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Pepper Plants

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Pepper Plants

Post  hartge01 on 3/28/2011, 9:02 am

Greetings everyone,

OK, I started my first 4x4 box, have planted it and have some very promising starts. (I will post pictures at some point).

I have two squres for bell peppers (two plants total) They came up, they look healthy, but just seem to have remained the same size once they lost their initial seed leaves. They have four or five "regular" leaves and are about two to three inches tall. The only interesting "behavior" I have seen is that the leaves curl inwards and then flatten back out. The are not dark green, but are a bit darker than the speckled border of this web page.

This is my first attempt so I am not sure if I am looking at a problem, or I just need to be more patient.

I have beans coming up and growing like crazy as well as peas. I also have onions, nosturiums(sp?), carrots, and lettuce which have all sprouted and look to be doing great. In the past couple of days I have planted cilantro, marigolds and spinach so I should see something within a couple of weeks on those. Oh, I have also planted a cantelope, but it is outiside of my squarefoot garden and is my sons project.

Thanks everyone!

Gary
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Re: Pepper Plants

Post  BackyardBirdGardner on 3/28/2011, 11:15 am

I am certainly no Plant Doctor, Gary. But, I would tend to believe these plants are just working on their root systems right now. I don't think peppers shoot for the sky like tomatoes or peas. I think they are pretty slow growers, in the beginning for sure. But, I don't really know. I just think I read that somewhere for some reason. Others can provide more.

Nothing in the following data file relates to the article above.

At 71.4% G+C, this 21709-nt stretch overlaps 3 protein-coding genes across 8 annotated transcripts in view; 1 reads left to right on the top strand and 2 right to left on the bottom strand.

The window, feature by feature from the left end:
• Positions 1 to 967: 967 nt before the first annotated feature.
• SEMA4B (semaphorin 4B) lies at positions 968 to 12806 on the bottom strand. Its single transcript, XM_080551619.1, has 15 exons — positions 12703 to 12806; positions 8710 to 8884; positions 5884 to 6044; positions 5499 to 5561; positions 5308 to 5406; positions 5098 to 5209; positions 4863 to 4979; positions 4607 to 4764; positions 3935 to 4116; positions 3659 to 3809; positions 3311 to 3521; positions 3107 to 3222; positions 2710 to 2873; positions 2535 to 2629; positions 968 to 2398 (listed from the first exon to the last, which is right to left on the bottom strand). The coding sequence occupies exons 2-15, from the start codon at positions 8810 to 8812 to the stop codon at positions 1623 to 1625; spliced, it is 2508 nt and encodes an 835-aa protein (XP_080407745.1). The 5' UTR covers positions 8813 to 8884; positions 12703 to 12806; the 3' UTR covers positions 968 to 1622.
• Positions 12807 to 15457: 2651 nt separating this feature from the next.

My pepper seedlings are really taking their time, too. I am not worried about it, though. If you are started on the right date according to your local frost date, you will be more than fine imo.
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Re: Pepper Plants

Post  Goosegirl on 3/28/2011, 5:38 pm

@BackyardBirdGardner wrote:...I don't think peppers shoot for the sky like tomatoes or peas. I think they are pretty slow growers, in the beginning for sure. But, I don't really know. I just think I read that somewhere for some reason. Others can provide more.

My pepper seedlings are really taking their time, too.

I am no expert, but I would have to agree with BBG. Your peppers may just be slooooooooooow. My pepper seeds are sprouting a week later than my tomatoes did, and I started them on the same day. Also, my planting guide says to start them 4 weeks earlier indoors than it says for tomato seeds, but to plant them outside at the same time as tomato seeds (my pepper seeds had to wait to be started because I was on vacation, otherwise I WOULD have started them a month earlier!). I have found that they are always very slow to take off for me in the garden as well, but once they do - look out!

TC


Last edited by Goosegirl on 3/28/2011, 5:40 pm; edited 1 time in total (Reason for editing : braindead - had to make an important addition!)
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Re: Pepper Plants